[ 28 Pa. Commw. Page 621325]

A.2d 344 (1974). Since the decision below was against the party with the burden of proof, the Association, our review is limited to determining whether the findings of fact are consistent with each other and with the conclusions of law and can be sustained without a capricious disregard of competent evidence. Workmen's Compensation Appeal Board v. Kelly Steel Erectors, Inc., 25 Pa. Commonwealth Ct. 329, 361 A.2d 478 (1976).

To prove that work is available, the employer need not show the existence of an actual offer of employment. Don-Mark Realty Co. v. Milovec, 11 Pa. Commonwealth Ct. 448, 314 A.2d 349 (1974); Matrunics v. Ruffsdale Coal Co., Inc., 6 Pa. Commonwealth Ct. 420, 295 A.2d 629 (1972). Through the job-development specialist, the Association presented evidence that jobs were available. However, since it failed to carry its burden with respect to the second requirement, that claimant was capable of doing such work, we hold that the referee's finding in this regard was proper.*fn2

In deciding whether an employer has met his burden on the question of the claimant's capacity to do other

[ 28 Pa. Commw. Page 622]

    work, the fact-finder must resolve differences in the testimony, and we are bound by his decision. Parkview Hospital, Inc., supra; Workmen's Compensation Appeal Board v. Universal Cyclops, 20 Pa. Commonwealth Ct. 261, 341 A.2d 223 (1975); Servomation Corp., supra. As Judge Wilkinson stated for this Court in Matrunics, supra,

We make it clear that appellants' testimony that nine positions for which claimant was qualified were available was not conclusive on him [claimant]. He could testify, if such were the case, either that he had applied and was rejected or that he was not qualified. If such had been done, then the Referee's and the Board's decision could not be regarded as a capricious disregard of competent testimony.

6 Pa. Commonwealth Ct. at 422, 295 A.2d at 630 (emphasis added).

Here, the job-development specialist's testimony that the claimant could do general office work similarly was not conclusive on the claimant. Considering the type of work involved, the weekly salary ($80 to $120), and wage rates in general in 1974, the inference can be fairly drawn that these were full-time positions. The claimant, however, testified that she could only work part time, two or three days per week. Therefore, the referee's acceptance of claimant's testimony over that of the job-development specialist was not error.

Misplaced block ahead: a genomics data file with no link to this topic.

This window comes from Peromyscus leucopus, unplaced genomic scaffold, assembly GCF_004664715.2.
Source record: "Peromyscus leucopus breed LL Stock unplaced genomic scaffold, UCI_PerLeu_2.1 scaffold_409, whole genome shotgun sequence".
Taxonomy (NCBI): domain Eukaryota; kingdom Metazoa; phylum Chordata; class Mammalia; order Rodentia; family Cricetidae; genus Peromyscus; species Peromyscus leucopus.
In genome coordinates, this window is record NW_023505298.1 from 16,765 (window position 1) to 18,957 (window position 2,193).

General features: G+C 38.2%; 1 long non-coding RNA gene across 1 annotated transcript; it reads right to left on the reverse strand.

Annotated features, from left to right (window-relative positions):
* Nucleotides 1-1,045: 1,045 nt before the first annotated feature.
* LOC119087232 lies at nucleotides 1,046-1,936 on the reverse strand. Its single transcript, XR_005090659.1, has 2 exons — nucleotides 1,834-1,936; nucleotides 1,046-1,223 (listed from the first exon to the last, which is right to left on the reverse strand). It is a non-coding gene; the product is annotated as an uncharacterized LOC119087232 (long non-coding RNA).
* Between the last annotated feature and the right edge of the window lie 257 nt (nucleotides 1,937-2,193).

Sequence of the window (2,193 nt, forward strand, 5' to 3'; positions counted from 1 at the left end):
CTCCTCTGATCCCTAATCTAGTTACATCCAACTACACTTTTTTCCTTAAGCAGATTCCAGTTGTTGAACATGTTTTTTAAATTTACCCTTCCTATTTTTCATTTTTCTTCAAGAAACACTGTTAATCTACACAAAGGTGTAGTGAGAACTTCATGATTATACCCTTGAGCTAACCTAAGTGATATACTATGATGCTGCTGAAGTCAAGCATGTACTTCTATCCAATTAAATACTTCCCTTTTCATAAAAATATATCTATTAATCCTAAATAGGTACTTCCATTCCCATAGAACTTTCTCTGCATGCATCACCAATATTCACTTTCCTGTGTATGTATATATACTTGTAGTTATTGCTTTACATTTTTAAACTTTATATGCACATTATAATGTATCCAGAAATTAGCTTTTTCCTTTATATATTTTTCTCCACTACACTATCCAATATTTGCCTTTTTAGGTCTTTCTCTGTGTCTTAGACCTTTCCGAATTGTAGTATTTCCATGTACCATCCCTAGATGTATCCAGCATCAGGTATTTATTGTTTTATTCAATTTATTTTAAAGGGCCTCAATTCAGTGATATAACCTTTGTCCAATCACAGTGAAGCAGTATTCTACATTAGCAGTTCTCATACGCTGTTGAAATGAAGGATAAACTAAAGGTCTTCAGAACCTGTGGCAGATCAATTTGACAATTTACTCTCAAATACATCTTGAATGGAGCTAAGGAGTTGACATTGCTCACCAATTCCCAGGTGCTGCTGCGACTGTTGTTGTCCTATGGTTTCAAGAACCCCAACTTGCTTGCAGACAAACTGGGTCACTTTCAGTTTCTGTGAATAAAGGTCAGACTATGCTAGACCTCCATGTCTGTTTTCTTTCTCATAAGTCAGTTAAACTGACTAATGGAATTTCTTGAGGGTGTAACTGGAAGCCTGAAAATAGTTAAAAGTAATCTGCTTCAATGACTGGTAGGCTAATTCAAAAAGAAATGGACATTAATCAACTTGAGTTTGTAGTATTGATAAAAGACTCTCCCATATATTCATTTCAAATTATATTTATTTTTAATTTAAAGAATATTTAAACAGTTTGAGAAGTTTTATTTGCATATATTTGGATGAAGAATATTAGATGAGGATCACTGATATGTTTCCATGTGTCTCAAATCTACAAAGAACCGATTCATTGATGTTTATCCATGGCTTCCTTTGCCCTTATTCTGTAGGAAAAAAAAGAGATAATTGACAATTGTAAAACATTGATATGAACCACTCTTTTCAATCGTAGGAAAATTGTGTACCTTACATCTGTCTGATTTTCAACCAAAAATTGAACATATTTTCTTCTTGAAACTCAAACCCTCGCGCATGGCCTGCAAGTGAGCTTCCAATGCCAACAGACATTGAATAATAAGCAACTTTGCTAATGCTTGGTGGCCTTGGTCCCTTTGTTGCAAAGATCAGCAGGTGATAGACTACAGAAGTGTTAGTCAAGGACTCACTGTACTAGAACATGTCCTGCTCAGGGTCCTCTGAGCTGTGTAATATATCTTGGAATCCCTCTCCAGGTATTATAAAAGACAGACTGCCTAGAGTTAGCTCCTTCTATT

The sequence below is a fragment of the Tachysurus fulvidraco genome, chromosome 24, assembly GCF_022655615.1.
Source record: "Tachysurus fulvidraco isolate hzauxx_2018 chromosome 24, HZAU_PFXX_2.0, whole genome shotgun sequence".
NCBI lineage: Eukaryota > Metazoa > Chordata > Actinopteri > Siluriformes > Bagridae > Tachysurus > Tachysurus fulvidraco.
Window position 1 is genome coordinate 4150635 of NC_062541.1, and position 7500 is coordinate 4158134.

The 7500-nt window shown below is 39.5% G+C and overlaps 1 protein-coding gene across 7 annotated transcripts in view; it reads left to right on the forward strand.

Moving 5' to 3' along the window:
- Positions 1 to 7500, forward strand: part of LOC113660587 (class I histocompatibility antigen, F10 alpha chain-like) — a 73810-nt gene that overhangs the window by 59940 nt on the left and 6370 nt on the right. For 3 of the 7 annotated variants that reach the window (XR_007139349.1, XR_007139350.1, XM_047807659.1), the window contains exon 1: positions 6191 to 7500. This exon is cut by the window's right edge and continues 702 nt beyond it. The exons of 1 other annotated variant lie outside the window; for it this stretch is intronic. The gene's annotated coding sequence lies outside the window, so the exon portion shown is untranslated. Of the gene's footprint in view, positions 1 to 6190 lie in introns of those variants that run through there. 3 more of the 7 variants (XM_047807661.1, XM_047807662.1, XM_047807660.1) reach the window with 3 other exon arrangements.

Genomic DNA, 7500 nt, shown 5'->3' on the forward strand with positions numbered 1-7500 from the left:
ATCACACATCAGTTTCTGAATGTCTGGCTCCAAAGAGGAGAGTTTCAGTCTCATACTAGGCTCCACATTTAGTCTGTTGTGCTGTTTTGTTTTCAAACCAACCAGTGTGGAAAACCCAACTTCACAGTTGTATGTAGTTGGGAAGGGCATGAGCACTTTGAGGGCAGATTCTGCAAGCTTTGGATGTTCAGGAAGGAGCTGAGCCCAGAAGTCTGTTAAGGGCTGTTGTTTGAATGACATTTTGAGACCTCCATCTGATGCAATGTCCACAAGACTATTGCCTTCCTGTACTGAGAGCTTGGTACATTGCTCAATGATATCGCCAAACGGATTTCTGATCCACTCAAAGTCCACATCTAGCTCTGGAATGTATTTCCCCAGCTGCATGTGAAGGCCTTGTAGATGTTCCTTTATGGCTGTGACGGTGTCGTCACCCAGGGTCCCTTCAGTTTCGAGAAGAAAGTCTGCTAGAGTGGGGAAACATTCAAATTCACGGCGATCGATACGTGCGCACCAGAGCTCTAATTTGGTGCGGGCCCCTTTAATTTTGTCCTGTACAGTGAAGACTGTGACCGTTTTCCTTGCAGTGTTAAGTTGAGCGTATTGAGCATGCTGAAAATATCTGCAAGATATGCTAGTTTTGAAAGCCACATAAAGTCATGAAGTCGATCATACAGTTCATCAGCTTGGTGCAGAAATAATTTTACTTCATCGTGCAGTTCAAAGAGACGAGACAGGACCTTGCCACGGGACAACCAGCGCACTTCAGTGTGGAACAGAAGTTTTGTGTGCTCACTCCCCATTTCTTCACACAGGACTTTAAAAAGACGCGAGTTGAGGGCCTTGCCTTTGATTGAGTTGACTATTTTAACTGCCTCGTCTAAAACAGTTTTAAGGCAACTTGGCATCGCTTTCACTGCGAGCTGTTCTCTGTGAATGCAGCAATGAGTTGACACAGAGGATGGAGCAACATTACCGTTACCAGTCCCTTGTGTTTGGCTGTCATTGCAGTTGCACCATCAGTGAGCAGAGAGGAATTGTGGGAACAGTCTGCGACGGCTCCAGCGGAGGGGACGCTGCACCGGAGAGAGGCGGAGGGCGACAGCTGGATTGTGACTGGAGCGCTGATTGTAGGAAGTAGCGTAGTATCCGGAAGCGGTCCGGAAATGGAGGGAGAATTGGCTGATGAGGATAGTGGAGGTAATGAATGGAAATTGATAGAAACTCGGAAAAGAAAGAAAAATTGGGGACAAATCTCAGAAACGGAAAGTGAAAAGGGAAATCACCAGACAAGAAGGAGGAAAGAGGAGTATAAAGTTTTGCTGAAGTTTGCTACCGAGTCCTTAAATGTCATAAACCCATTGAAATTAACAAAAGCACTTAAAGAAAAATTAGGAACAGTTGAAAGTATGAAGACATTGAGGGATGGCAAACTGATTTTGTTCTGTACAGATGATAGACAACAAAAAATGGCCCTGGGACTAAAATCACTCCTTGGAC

Turning to the question of whether the claimant forfeited her right to benefits by allegedly refusing to undergo vocational rehabilitation, the Association's contention is that, since an employee is required to submit to a medical examination if requested to do so*fn3 and refusal to take an examination or accept

[ 28 Pa. Commw. Page 623]

    medical or related services will act as a forfeiture of benefits,*fn4 by analogy, the same requirement should apply to proffered vocational rehabilitation. Since the referee declined to make a finding that claimant had refused rehabilitation training, we need not here decide the question of whether or not claimant has forfeited her right to compensation.

The Association having failed to carry its burden of proof in this modification proceeding, we make the following

Order

And Now, this 15th day of February, 1977, the order of the Workmen's Compensation Appeal Board denying the modification petition and directing Pennsylvania School Boards Association, through its insurance carrier, Pennsylvania Manufacturers' Association Insurance Company, to make payments due on and after July 25, 1974 to the claimant, Ana G. Valadez, is affirmed.

Disposition

Affirmed.